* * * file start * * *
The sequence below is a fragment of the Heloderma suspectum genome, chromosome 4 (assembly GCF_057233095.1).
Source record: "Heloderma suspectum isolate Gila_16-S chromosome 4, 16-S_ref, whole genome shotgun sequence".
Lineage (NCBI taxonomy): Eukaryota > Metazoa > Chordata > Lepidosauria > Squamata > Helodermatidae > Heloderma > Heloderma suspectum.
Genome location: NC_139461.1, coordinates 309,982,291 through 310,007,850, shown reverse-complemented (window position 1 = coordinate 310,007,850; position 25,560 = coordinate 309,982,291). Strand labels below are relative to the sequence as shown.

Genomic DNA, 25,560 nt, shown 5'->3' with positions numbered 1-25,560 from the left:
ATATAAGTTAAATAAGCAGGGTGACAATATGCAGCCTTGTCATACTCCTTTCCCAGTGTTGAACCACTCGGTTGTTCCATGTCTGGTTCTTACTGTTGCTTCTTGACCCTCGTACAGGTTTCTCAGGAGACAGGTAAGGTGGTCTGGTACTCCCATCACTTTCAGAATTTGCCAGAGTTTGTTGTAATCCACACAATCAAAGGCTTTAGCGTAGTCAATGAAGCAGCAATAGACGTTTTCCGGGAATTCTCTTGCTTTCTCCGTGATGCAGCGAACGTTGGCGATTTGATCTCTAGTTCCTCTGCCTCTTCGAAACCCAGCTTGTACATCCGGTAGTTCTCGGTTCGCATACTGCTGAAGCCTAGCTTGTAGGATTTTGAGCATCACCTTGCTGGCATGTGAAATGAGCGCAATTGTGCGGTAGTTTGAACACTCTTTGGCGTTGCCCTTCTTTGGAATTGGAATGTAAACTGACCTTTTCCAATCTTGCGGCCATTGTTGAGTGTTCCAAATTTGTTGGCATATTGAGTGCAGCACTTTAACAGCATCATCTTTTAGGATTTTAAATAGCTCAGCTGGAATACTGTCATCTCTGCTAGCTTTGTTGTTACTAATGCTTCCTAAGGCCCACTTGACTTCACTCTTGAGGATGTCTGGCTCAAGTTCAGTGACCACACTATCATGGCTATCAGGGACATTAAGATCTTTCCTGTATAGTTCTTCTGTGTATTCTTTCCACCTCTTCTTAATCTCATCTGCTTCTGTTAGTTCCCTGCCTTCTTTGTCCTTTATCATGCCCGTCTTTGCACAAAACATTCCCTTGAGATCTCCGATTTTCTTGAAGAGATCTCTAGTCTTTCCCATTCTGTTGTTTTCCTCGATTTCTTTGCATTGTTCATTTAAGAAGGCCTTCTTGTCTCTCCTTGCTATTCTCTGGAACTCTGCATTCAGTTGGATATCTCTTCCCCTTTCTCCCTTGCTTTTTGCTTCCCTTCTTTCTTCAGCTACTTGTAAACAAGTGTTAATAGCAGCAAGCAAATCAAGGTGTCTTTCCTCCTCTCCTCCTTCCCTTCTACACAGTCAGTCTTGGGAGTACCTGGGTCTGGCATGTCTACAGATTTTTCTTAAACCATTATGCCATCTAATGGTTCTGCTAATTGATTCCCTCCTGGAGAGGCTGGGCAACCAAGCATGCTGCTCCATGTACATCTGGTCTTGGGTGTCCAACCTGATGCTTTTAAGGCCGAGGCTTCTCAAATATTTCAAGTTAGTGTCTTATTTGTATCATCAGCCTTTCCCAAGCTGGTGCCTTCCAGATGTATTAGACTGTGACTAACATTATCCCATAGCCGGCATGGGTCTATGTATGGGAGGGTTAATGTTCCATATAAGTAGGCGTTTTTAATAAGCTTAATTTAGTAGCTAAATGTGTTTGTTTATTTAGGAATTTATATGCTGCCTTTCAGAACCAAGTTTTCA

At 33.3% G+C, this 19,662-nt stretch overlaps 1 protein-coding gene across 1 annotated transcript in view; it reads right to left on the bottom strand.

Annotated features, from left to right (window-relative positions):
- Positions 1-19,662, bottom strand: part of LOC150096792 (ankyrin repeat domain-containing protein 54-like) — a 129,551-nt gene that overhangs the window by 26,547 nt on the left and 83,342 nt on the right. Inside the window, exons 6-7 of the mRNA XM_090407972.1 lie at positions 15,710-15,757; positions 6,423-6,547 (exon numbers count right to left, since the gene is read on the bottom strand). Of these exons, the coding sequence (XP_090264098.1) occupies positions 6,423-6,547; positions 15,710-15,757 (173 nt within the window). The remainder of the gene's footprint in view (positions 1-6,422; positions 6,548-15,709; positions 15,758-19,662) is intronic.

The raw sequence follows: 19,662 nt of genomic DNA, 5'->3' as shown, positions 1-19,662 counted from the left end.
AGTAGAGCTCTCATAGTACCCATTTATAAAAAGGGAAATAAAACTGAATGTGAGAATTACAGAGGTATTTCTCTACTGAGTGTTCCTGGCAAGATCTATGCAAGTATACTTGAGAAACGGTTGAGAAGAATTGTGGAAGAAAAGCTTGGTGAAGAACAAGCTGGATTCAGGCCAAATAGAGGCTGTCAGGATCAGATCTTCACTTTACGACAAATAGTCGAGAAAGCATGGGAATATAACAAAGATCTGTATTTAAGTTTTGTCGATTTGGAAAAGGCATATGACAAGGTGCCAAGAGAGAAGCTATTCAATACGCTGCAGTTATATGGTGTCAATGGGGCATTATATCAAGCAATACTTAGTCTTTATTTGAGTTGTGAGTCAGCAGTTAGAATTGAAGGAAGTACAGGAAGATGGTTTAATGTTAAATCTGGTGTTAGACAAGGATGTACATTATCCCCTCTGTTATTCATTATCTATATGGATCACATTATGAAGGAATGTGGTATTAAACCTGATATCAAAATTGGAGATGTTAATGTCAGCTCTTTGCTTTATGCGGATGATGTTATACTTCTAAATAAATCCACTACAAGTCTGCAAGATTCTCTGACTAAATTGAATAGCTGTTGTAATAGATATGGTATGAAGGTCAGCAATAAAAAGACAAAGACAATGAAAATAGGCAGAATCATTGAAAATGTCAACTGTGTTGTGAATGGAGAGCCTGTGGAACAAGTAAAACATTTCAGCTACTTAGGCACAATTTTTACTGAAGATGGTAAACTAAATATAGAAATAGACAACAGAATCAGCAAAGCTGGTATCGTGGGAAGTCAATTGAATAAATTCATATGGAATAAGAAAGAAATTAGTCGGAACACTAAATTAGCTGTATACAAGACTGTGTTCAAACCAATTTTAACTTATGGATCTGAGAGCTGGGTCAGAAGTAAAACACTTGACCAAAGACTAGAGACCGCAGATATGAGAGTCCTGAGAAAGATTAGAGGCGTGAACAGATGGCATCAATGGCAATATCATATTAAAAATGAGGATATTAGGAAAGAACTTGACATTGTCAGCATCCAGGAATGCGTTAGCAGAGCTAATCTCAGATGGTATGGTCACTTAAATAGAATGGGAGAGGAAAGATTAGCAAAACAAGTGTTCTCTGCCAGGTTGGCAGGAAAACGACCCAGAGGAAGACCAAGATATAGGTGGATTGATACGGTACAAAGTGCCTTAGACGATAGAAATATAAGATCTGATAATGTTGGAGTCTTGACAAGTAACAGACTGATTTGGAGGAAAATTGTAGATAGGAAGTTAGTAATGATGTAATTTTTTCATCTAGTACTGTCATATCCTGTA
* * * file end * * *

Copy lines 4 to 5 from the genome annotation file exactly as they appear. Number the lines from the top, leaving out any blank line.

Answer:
Genome location: NC_139461.1, coordinates 309,982,291 through 310,007,850, shown reverse-complemented (window position 1 = coordinate 310,007,850; position 25,560 = coordinate 309,982,291). Strand labels below are relative to the sequence as shown.

Genomic DNA, 25,560 nt, shown 5'->3' with positions numbered 1-25,560 from the left: